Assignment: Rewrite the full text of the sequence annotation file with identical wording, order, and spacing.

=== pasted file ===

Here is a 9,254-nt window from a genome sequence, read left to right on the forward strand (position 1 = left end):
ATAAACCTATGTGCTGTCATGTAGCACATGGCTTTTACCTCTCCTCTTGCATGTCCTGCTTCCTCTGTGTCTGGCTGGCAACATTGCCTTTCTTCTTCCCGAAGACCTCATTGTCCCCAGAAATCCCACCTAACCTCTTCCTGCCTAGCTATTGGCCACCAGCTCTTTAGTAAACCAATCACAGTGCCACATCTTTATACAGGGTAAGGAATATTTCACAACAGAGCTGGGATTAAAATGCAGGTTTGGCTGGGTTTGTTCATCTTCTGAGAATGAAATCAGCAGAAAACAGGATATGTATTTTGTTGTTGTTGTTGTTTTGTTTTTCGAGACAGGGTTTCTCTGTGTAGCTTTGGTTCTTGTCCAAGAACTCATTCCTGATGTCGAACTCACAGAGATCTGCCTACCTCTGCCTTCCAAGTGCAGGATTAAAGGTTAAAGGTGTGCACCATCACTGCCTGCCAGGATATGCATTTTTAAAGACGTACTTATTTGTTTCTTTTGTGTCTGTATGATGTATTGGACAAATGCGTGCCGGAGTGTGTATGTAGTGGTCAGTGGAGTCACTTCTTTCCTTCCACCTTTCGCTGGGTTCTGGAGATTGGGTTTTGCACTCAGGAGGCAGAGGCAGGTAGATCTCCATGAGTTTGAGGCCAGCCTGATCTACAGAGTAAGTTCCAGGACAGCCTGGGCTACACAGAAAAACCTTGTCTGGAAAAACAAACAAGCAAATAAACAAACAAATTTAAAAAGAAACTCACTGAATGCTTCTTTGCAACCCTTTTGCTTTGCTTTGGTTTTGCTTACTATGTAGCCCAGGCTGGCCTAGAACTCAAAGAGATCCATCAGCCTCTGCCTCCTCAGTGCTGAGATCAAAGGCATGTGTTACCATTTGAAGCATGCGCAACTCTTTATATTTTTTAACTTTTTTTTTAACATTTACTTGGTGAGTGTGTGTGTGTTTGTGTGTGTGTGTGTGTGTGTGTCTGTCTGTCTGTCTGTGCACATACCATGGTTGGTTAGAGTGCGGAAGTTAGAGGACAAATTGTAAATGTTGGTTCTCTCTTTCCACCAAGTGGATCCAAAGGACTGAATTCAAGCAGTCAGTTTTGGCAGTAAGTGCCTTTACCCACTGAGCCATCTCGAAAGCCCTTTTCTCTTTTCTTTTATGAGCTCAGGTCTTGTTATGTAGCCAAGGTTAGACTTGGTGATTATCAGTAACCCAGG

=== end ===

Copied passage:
Here is a 9,254-nt window from a genome sequence, read left to right on the forward strand (position 1 = left end):
ATAAACCTATGTGCTGTCATGTAGCACATGGCTTTTACCTCTCCTCTTGCATGTCCTGCTTCCTCTGTGTCTGGCTGGCAACATTGCCTTTCTTCTTCCCGAAGACCTCATTGTCCCCAGAAATCCCACCTAACCTCTTCCTGCCTAGCTATTGGCCACCAGCTCTTTAGTAAACCAATCACAGTGCCACATCTTTATACAGGGTAAGGAATATTTCACAACAGAGCTGGGATTAAAATGCAGGTTTGGCTGGGTTTGTTCATCTTCTGAGAATGAAATCAGCAGAAAACAGGATATGTATTTTGTTGTTGTTGTTGTTTTGTTTTTCGAGACAGGGTTTCTCTGTGTAGCTTTGGTTCTTGTCCAAGAACTCATTCCTGATGTCGAACTCACAGAGATCTGCCTACCTCTGCCTTCCAAGTGCAGGATTAAAGGTTAAAGGTGTGCACCATCACTGCCTGCCAGGATATGCATTTTTAAAGACGTACTTATTTGTTTCTTTTGTGTCTGTATGATGTATTGGACAAATGCGTGCCGGAGTGTGTATGTAGTGGTCAGTGGAGTCACTTCTTTCCTTCCACCTTTCGCTGGGTTCTGGAGATTGGGTTTTGCACTCAGGAGGCAGAGGCAGGTAGATCTCCATGAGTTTGAGGCCAGCCTGATCTACAGAGTAAGTTCCAGGACAGCCTGGGCTACACAGAAAAACCTTGTCTGGAAAAACAAACAAGCAAATAAACAAACAAATTTAAAAAGAAACTCACTGAATGCTTCTTTGCAACCCTTTTGCTTTGCTTTGGTTTTGCTTACTATGTAGCCCAGGCTGGCCTAGAACTCAAAGAGATCCATCAGCCTCTGCCTCCTCAGTGCTGAGATCAAAGGCATGTGTTACCATTTGAAGCATGCGCAACTCTTTATATTTTTTAACTTTTTTTTTAACATTTACTTGGTGAGTGTGTGTGTGTTTGTGTGTGTGTGTGTGTGTGTGTCTGTCTGTCTGTCTGTGCACATACCATGGTTGGTTAGAGTGCGGAAGTTAGAGGACAAATTGTAAATGTTGGTTCTCTCTTTCCACCAAGTGGATCCAAAGGACTGAATTCAAGCAGTCAGTTTTGGCAGTAAGTGCCTTTACCCACTGAGCCATCTCGAAAGCCCTTTTCTCTTTTCTTTTATGAGCTCAGGTCTTGTTATGTAGCCAAGGTTAGACTTGGTGATTATCAGTAACCCAGG